Eleven to graduate from innovative program addressing nation's business faculty shortage

AACSB assistant vice president Lucienne Mochel (fourth from left) met Pamplin Dean Richard E. Sorensen (sixth from right) and Pamplin faculty and students in the bridge-to-business program during her recent visit to campus.

AACSB assistant vice president Lucienne Mochel (fourth from left) met Pamplin Dean Richard E. Sorensen (sixth from right) and Pamplin faculty and students in the bridge-to-business program during her recent visit to campus.

BLACKSBURG, Va., July 29, 2009 – On Friday, July 31, Virginia Tech's Pamplin College of Business will graduate its second group of participants in an innovative program the college developed to help alleviate the critical national shortage of business-school faculty.

The college is among four U.S. business schools that launched last year the first post-doctoral ¡°bridge-to-business¡± programs approved by AACSB International (Association to Advance Collegiate Schools of Business), the accrediting organization for business schools worldwide. The programs are designed to prepare individuals with doctorates in non-business, but related, disciplines for new careers as business faculty members.

The 11 participants this summer in Pamplin¡¯s eight-week, residential program hold doctorates in a number of fields, including economics, education, and hospitality and tourism management. Almost all are faculty members at various institutions. Seven of the 11 enrolled in the finance track; four were in the marketing track.

The graduating individuals are

"This is a quality program run by professionals, said Carroll Brown, an assistant professor at Western Carolina University. Although the pace was quick and the learning intense, I acquired the skills and knowledge needed to bridge to another discipline," she said. "Having experts in the field share their years of experience in teaching and research methods has been priceless from a time perspective."

In summing up how he has benefited from the program, Scot Stradley, an economics professor at Concordia College, noted that accomplished professors, intense graduate level learning in the subject, and research focus have prepared me to both teach and publish in finance.

The participants will receive a certificate of completion, indicating that they are "academically qualified" in their respective disciplines for a period of five years from the date of graduation, said Pamplin Dean Richard E. Sorensen. This means that they have gained sufficient additional knowledge and skills, through course work and research, to meet the initial qualifications for finance or marketing faculty, he said, but they will need to undertake appropriate scholarly activities to maintain their qualifications beyond the initial five-year period.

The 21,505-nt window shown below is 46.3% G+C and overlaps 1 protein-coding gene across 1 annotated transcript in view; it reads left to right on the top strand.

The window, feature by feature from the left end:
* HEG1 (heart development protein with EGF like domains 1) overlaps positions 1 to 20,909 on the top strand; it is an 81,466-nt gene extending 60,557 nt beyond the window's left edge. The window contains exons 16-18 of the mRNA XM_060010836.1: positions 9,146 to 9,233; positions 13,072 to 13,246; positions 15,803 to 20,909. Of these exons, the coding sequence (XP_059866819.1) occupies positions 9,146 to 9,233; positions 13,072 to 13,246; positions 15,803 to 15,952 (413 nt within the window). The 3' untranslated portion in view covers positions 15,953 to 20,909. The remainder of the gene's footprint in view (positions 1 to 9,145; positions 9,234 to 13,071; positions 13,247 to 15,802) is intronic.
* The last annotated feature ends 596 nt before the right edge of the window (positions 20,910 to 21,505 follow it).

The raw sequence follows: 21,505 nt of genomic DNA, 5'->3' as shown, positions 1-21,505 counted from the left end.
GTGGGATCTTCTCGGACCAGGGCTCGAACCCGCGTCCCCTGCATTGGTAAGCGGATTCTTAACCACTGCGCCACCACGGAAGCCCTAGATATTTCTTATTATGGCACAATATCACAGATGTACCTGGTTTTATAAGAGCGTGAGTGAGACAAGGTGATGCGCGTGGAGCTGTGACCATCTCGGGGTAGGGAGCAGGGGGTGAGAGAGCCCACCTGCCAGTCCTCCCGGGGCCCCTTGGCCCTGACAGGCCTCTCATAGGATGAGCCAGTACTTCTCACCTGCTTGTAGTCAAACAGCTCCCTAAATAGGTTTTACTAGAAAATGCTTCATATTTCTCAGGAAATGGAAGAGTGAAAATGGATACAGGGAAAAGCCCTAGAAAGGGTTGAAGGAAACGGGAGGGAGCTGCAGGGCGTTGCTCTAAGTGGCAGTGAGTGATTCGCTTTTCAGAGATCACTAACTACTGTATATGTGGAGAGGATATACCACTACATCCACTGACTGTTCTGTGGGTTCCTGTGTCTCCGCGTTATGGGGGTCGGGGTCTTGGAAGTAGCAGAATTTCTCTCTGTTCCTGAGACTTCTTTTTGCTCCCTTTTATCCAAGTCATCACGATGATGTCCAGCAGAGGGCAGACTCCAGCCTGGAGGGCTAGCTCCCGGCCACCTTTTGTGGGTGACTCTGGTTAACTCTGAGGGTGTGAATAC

Sorensen, Virginia Tech Vice President and Dean for Undergraduate Education Daniel Wubah, AACSB International President and CEO John Fernandes, and faculty members who taught in the program will participate in the certificate ceremony, to be held in the board room of the Holtzman Alumni Center.

"Seven of the participants have already been reassigned into new positions to teach and conduct research at their home universities, using the skills obtained in this program," said Frank M. Smith, the program's director. "AACSB is providing job search assistance to other participants who are currently seeking employment in a business school". Smith added that, to date, more than 20 inquiries have been made concerning next year's program, which will include a track in management. Two students, he said, have already been offered admission.

Sorensen, who chaired AACSB's working group on the doctoral faculty shortage, said there are about 1,000 job openings for Ph.D.-holding faculty at more than 400 AACSB-member schools in the United States. "The shortage of academically qualified faculty is projected to increase to 2,400 openings by 2012."

The reasons for the faculty shortage, he said, include the 5 percent decrease in business doctorates earned worldwide. According to AACSB, 5,872 doctorates were earned in the 1995-99 period, compared with 5,611 in the 2000-05 period. Other supply-related reasons are competing employment offers from government agencies and industry; the fact that about half the doctoral graduates from U.S. institutions are foreign students, many of whom subsequently return home; and the retirements of existing faculty members. Meanwhile, on the demand side, demand for faculty has risen, driven by significant increases in business-student enrollments.

AACSB solicited proposals for post-doctoral bridge programs from its member schools in February 2007. In September, it approved programs at only five business schools at Tulane University, the University of Florida, University of Toledo, Grenoble Ecole de Management in France, and Virginia Tech's Pamplin College of Business.

To apply to Pamplin's post-doctoral bridge program for 2010, e-mail Frank Smith, or call (540) 231-4972.